Tuesday, April 24, 2018

Jeff Mann: Wiccan, Pagan, Tattooed Poet

Today's tattooed poet is Jeff Mann, who shared this cool tattoo:


Jeff tells us:
I’ve been a Wiccan and pagan since I was a teenager. Because my bloodlines are Irish, Scots, English, and German, I’ve taken more and more of an interest in the Celtic and Norse gods and goddesses as I’ve aged. In 2003 I sat in on a graduate class at Virginia Tech, a course that focused on Celtic and Norse literature, and I got to read The Elder Edda, The Prose Edda, and a bunch of Icelandic sagas. These readings became the inspiration for my third book of poetry, Ash: Poems from Norse Mythology.
The hammer-wielding thunder god Thor is my favorite Norse deity. I admire his warrior manliness, his earthiness, his strength, and his determination to protect those he cares for. I showed several Thor’s-hammer images to my tattoo artist, Shaun Carroll (@shaun.hotrodtat2) at Hot Rod Tattoo in Blacksburg, Virginia, and he came up with the design, complete with Celtic knots and Wiccan pentagram.
Jeff shared the following poem, as well, which originally appeared in Chelsea Station and in his collection A Romantic Mann:

HOMOMONUMENT, AMSTERDAM

Commemorates all women and men
    ever oppressed and persecuted
        because of their homosexuality.

Pink triangles of granite.
    Three of them, interlocked,
        jutting out into the busy waters

of Keizersgracht.  A smooth
    stone shelf we step onto
        gingerly, as if it were an edge

of rosy ice that might break loose
    and floe us off to sea.  About our feet,
        white wreaths of lilies, peony-

scatter, wilting commemorations
    like those rose bouquets tenderly
        laid about the statue of Anne Frank

just around the corner.  Here, flowers
    share the space with cigarette ends,
        bottle caps, candle butts, the pearly swirls

of wax long cooled.  (Semen’s
    molten moonstone sealing together
        the bellies of lucky lovers, tears freezing
   
a widower’s beard.)   In a safety
    born of sheer coincidence, on this pink
        promontory flanked by the canal’s

wake and flux, we touch history’s
    spilled tallow, calla lily memories
        not our own: the lesbian stoned to death

in the public square, the faggot-
        pyre heaped about the sodomite,
            ashes shoveled from the cooling

furnaces of Buchenwald.  
    Those deaths become our whetstone.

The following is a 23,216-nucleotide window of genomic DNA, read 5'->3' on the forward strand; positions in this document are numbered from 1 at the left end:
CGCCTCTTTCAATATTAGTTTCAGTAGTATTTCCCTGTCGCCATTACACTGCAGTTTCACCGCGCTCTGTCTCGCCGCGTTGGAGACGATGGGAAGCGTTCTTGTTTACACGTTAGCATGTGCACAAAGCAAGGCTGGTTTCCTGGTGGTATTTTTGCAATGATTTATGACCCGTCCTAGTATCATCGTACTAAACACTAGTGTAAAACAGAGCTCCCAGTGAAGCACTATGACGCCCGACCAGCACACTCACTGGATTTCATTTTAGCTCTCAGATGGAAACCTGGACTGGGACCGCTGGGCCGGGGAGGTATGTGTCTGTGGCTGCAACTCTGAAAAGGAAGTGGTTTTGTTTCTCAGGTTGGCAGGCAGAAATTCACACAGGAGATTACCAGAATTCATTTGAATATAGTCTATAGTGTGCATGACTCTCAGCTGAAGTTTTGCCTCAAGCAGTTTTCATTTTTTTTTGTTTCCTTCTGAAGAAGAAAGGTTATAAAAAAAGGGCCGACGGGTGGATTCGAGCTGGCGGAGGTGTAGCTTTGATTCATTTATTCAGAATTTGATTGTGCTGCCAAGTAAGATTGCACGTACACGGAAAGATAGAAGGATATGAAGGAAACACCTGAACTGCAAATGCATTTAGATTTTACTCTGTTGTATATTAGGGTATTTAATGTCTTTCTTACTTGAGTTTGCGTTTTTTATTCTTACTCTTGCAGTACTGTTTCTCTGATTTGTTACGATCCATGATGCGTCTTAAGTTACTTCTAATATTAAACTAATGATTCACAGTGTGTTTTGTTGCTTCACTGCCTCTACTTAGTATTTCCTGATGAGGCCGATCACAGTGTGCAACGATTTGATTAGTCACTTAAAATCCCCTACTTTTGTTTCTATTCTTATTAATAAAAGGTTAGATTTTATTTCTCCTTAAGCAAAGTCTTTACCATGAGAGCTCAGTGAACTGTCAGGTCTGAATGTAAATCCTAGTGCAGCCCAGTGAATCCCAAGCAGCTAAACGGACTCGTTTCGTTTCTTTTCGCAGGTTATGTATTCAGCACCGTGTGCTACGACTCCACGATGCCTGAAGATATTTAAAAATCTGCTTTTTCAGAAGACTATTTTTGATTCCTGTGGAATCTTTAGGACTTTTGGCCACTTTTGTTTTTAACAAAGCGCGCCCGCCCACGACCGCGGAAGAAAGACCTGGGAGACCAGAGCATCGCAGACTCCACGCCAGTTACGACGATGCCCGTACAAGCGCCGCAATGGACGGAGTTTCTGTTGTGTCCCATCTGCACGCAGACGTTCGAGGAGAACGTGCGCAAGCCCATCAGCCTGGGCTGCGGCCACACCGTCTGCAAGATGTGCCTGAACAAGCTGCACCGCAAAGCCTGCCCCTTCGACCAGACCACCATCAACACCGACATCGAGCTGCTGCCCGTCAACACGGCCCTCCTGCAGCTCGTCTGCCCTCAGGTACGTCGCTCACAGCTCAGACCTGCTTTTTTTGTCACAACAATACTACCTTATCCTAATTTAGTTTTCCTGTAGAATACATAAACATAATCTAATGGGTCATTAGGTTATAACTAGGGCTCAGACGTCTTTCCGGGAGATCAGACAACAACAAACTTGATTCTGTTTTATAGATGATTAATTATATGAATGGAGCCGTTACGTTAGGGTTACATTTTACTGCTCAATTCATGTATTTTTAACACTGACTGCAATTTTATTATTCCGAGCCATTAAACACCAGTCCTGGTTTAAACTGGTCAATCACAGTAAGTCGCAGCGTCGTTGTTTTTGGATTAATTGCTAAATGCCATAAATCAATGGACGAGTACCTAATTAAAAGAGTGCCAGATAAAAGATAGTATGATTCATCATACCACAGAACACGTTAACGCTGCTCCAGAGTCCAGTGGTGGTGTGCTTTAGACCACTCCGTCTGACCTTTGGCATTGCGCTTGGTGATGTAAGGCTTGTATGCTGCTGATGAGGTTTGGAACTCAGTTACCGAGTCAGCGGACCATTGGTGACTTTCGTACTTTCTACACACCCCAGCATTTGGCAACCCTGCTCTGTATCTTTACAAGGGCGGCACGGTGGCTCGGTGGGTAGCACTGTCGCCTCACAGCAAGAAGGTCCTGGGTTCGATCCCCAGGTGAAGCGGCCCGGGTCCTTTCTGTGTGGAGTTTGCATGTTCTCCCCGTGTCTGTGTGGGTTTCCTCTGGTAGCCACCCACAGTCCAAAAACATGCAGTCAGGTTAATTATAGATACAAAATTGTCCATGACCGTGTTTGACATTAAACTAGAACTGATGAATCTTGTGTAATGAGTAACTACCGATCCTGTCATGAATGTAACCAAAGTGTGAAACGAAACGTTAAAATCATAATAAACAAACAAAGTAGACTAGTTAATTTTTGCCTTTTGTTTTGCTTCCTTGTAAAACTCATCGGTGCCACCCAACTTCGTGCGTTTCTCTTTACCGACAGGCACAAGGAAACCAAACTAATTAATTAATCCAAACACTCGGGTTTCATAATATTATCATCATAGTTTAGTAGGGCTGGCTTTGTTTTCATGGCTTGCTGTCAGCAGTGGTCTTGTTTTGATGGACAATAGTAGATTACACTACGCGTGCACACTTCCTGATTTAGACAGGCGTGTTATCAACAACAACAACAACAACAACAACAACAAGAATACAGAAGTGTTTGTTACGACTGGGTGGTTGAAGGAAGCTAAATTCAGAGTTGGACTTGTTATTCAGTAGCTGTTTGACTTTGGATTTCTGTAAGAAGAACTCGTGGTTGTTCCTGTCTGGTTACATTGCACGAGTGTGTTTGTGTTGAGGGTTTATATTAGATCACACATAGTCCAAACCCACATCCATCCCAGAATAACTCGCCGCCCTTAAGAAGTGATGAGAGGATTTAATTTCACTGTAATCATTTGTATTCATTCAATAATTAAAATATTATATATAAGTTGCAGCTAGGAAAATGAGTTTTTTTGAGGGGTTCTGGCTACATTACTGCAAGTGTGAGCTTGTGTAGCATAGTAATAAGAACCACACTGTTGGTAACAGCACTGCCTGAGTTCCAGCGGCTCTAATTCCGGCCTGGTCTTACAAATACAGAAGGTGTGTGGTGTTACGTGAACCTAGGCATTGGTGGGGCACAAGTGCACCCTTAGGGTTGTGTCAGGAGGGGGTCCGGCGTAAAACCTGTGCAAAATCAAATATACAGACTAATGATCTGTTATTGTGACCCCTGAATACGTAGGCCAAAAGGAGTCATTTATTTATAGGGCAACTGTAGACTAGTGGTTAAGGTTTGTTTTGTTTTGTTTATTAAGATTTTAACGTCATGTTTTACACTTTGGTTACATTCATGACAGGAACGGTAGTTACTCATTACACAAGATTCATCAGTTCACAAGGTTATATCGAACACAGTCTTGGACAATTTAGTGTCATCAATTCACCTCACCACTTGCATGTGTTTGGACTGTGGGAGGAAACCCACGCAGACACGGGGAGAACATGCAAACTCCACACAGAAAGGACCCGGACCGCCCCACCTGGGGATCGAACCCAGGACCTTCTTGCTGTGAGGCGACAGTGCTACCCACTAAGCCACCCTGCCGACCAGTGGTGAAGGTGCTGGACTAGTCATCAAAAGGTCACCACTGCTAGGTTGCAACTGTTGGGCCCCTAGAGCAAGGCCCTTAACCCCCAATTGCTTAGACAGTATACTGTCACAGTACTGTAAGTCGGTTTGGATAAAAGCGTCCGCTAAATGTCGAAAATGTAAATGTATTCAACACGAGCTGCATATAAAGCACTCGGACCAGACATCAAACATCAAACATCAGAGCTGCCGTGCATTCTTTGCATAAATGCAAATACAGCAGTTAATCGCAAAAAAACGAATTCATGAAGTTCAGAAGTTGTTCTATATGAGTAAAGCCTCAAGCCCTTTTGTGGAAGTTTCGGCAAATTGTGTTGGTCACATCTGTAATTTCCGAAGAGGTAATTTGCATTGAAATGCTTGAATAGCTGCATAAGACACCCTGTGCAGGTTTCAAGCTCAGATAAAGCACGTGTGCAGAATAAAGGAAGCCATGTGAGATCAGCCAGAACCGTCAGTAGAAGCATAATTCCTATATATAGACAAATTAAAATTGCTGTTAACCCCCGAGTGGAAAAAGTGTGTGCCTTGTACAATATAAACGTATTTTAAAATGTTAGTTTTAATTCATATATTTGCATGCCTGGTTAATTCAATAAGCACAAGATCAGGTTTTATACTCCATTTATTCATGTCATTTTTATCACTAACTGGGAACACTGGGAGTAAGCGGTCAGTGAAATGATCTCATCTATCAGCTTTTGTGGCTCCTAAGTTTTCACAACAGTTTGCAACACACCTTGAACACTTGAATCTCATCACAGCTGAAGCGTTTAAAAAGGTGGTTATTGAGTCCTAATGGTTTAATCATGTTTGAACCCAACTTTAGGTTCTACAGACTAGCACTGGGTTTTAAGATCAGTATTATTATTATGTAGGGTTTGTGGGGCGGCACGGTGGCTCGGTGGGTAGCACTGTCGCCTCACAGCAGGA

Upon this pink granite prow sword-sharp
   
and sheer as honed will,
    we sit together, knee to knee,
        in the Dutch sun’s imprimatur,

dipping frites into mayonnaise,
    feeding each another.
        Perfect photo opportunity for those

in tour boats who float by.  They listen to
    the story of the Homomonument, point us out—
        living examples!—aim their cameras, smile.

 ~ ~ ~

Jeff Mann grew up in Covington, Virginia, and Hinton, West Virginia, receiving degrees in English and forestry from West Virginia University. His poetry, fiction, and essays have appeared in many publications, including Arts and Letters, Prairie Schooner, Shenandoah, Willow Springs, The Gay and Lesbian Review Worldwide, Crab Orchard Review, and Appalachian Heritage. He has published three award-winning poetry chapbooks, Bliss, Mountain Fireflies, and Flint Shards from Sussex; five full-length books of poetry, Bones Washed with Wine, On the Tongue, Ash: Poems from Norse Mythology, A Romantic Mann, and Rebels; two collections of personal essays, Edge: Travels of an Appalachian Leather Bear and Binding the God: Ursine Essays from the Mountain South; three novellas, Devoured, included in Masters of Midnight: Erotic Tales of the Vampire, Camp Allegheny, included in History’s Passion: Stories of Sex Before Stonewall, and The Saga of Einar and Gisli, included in On the Run: Tales of Gay Pursuit and Passion; six novels, Cub, Country, InsatiableFog: A Novel of Desire and Reprisal (which won the Pauline Réage Novel Award), Purgatory: A Novel of the Civil War (which won a Rainbow Award), and Salvation: A Novel of the Civil War (which won both the Pauline Réage Novel Award and a Lambda Literary Award); a book of poetry and memoir, Loving Mountains, Loving Men; and three volumes of short fiction, Desire and Devour: Stories of Blood and Sweat, Consent: Bondage Tales, and A History of Barbed Wire (which won a Lambda Literary Award). In 2013, he was inducted into the Saints and Sinners Literary Festival Hall of Fame. He teaches creative writing at Virginia Tech in Blacksburg, Virginia.